The third playlist in our Olympic Games series focuses on assignments that teach students about perseverance! Students will learn about Olympians who faced great obstacles but never gave up. These are the perfect assignments to give as the school year closes and the Rio Olympics approach. Also, in case you missed our first two Olympics playlists, you can check them out here and here.

Never Give Up (2)

Elementary

  Lower Elementary: “Olympian Never Gives Up

In this assignment, students will watch a heartwarming video and answer interactive math, science, social studies, and ELA questions.

Lower Elementary: Kerri Strug and the Vault

In this assignment,  students will watch a video about an unforgettable moment in Olympic history and answer interactive math, science, social studies, and ELA questions.

Middle School

ELA: “Olympic Hero Jesse Owens

In this assignment, students will analyze an ESPN article about obstacles Olympian Jesse Owens faced in 1936.

Math: “MS Math Olympics Assignment – Perseverance

Students will analyze Jesse Owens’ amazing performances and solve problems related to speed and distance.

High School

ELA: “Understanding the Power of the Paralympic Movement”

After watching a video and reading two articles, students will summarize the Paralympic movement and analyze the way in which the athletic events are impacting society at large.

Math:HS Math Olympics Assignment – Will It Happen Again?

Students will analyze probability questions about how likely it is to win a gold medal at the Olympics.  

shutterstock_371636536Pass the torch! Did one of our Olympics assignments catch your eye? Share one with a fellow teacher by sending them the link!

 

DIS Insight: Digital Assessment & Edcite (Part 2 of 2)

Click here to read Part 1 of this post, where Alexander Clarkson discusses the challenges teachers face when giving regular formative assessments and feedback.

Smal bit of feedbackA solution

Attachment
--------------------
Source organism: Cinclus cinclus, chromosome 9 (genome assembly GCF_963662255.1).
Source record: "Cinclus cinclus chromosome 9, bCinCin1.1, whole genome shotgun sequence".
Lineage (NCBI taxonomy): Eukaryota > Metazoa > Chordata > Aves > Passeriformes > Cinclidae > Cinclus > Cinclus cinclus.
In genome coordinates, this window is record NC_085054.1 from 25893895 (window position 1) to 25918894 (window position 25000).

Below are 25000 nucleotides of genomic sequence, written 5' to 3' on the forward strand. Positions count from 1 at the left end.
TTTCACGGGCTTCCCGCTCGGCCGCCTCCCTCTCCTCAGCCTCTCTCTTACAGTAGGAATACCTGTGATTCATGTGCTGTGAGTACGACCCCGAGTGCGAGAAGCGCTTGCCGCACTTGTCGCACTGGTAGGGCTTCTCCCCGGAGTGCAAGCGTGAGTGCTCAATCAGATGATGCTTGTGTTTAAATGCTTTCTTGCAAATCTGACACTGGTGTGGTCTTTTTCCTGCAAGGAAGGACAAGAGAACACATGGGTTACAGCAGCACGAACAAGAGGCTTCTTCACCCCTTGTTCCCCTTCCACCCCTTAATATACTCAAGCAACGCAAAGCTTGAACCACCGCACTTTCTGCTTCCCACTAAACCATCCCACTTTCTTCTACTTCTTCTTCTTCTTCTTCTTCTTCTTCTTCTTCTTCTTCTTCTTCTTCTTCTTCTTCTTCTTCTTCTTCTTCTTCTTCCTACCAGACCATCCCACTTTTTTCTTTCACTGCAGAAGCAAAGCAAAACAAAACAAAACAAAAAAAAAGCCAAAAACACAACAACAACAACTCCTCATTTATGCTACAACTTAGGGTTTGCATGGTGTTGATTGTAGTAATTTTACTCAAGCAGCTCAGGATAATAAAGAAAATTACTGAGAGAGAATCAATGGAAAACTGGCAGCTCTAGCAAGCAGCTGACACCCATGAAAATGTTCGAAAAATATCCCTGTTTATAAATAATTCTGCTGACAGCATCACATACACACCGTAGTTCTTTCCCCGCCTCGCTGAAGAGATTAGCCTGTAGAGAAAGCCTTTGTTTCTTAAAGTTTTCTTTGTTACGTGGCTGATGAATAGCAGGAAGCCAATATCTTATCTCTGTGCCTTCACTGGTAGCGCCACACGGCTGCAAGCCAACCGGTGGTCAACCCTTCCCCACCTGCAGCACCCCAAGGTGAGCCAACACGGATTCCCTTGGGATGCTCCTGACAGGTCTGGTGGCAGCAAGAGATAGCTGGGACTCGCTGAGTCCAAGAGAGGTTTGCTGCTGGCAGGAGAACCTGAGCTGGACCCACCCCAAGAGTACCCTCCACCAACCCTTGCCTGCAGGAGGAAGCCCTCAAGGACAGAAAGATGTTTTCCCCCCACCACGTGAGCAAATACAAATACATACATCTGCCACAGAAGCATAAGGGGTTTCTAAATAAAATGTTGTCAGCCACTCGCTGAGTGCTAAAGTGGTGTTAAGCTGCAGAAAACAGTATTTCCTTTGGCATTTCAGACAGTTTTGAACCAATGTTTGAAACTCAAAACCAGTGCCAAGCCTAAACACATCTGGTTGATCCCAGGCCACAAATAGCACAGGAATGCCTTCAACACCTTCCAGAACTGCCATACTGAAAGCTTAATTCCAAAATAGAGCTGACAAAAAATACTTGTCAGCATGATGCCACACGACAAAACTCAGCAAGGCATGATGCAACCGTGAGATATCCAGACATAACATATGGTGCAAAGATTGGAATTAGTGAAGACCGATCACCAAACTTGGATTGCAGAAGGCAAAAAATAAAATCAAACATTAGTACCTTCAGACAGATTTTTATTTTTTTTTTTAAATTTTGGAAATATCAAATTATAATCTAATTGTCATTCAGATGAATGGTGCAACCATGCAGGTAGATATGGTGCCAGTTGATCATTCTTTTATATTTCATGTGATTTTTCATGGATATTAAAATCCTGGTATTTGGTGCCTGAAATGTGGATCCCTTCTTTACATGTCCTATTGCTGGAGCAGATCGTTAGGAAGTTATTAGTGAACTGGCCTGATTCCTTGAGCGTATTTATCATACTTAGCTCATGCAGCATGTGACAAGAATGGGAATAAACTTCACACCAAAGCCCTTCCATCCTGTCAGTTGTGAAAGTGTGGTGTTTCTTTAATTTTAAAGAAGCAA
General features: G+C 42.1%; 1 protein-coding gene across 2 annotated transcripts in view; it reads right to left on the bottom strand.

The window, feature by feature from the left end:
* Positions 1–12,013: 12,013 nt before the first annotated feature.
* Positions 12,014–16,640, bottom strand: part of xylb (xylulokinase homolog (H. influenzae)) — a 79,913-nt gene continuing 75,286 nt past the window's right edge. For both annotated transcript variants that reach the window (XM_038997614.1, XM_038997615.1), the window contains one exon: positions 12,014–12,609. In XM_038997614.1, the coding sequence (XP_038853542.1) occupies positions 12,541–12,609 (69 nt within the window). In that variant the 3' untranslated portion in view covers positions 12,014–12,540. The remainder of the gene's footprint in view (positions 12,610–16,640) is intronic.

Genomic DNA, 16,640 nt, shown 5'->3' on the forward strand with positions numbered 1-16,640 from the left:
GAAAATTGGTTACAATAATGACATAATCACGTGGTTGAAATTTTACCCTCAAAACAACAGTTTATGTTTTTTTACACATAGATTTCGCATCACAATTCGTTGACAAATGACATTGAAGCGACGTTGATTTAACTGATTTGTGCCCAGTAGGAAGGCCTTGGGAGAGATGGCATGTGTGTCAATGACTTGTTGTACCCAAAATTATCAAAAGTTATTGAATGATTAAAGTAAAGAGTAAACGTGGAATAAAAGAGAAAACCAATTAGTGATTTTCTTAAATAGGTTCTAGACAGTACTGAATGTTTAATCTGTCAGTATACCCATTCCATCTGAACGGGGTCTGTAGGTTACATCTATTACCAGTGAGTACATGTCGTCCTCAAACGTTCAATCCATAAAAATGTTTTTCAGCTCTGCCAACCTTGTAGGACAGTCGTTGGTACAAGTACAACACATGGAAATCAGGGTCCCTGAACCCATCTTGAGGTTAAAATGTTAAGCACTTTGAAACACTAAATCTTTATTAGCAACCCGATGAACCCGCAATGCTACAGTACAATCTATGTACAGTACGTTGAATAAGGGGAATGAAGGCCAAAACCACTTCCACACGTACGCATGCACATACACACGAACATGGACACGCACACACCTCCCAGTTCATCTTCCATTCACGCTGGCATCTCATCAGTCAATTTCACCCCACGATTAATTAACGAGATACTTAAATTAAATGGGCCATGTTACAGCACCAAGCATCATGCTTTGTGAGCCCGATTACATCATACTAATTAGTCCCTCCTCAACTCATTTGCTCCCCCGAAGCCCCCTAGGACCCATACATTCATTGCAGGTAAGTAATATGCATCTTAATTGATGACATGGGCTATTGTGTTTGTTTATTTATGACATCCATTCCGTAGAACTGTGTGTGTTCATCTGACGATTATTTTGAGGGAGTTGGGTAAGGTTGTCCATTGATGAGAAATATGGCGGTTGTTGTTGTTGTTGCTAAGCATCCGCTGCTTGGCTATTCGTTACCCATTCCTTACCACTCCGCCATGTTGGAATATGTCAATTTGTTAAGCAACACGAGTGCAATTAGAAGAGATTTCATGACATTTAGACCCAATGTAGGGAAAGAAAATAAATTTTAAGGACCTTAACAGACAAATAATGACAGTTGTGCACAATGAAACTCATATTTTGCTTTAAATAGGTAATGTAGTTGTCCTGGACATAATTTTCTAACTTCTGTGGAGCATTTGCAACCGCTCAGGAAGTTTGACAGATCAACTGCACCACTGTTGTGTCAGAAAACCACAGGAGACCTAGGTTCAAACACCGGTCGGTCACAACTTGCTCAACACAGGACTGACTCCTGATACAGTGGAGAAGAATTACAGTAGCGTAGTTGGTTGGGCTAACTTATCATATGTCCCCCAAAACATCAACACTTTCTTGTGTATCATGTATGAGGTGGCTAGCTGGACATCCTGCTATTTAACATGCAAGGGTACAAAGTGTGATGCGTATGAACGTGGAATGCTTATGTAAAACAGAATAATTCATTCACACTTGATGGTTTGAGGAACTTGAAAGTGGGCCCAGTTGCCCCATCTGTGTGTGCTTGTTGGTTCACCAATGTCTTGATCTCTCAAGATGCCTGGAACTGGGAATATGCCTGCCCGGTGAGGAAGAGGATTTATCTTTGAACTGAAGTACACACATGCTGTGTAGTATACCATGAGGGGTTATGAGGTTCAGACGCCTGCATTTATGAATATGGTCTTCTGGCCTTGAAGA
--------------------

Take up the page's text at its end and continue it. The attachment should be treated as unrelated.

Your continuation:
I don’t have the answer, but I have an answer: next generation digital assessment. My teaching emphasized writing as assessment because I was suspicious of structured response items like multiple-choice, true/false, or matching. They felt less like authentic thinking tasks and more like artificial hoops that practically beg students to cheat or use test-taking skills to trump thinking skills. But, what if I could reduce the amount of writing grading that I faced by replacing those bulky assessments with next generation digital tasks that required authentic thinking skills, properly challenged students to master those skills, and provided formative feedback necessary for modification of instruction? And what if that approach graded itself?

The idea is simple. We can now develop digital assessment models that automatically grade while providing students with challenging, authentic skills practice. We must move away from multiple-choice question types to those that present thinking challenges that cannot be “gamed,” but will accurately provide data on a student’s ability to perform a skill, with that data indicating how to proceed.

Let me give an example. I wrote an item last year to prepare students for Ohio’s state tests, which were being administered by Pearson’s PARCC platform for the first time. In trying to prepare students for these new tests, I had nearly no practice material, so I collaborated with another teacher to write original material based on PARCC approaches. This particular item was based on an excerpt from Stephen King’s The Girl Who Loved Tom Gordon (wonderful little book; check it out) in which the protagonist, a 14 year-old girl named Tricia, finds herself lost after fainting on the Appalachian Trail. The question gave the students six statements about events that happen in the novel before the excerpt presented in the assessment. Students had never read that part. They had to arrange the statements into the correct order. Students had to use causal and inferential reasoning to accurately arrange the statements. In the excerpt, the girl had just woken up from a faint, so the statement “Tricia faints” was logically the last event before the excerpt. The student would move backward from there.

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Edcite order list response item for Stephen King’s The Girl Who Loved Tom Gordon.

I’m using this item as an example because it shows the type of assessment item I am now looking to repeat. It requires skills that I actually want students to develop, causal and inferential reasoning, not test-gaming with multiple-choice or matching questions. It is replicable for another passage, which means I can re-write the question with different content and give more opportunities to practice the skills. And, best of all, it will be automatically graded. All I need to do is assign it, let the students complete it, review the data, and modify instruction. The grading burden drops to nearly zero. Sure, the assessment creation takes time, but less time than grading, and assessment creation can be shared collaboratively with teachers throughout buildings or an entire district, thus reducing the time needed even further.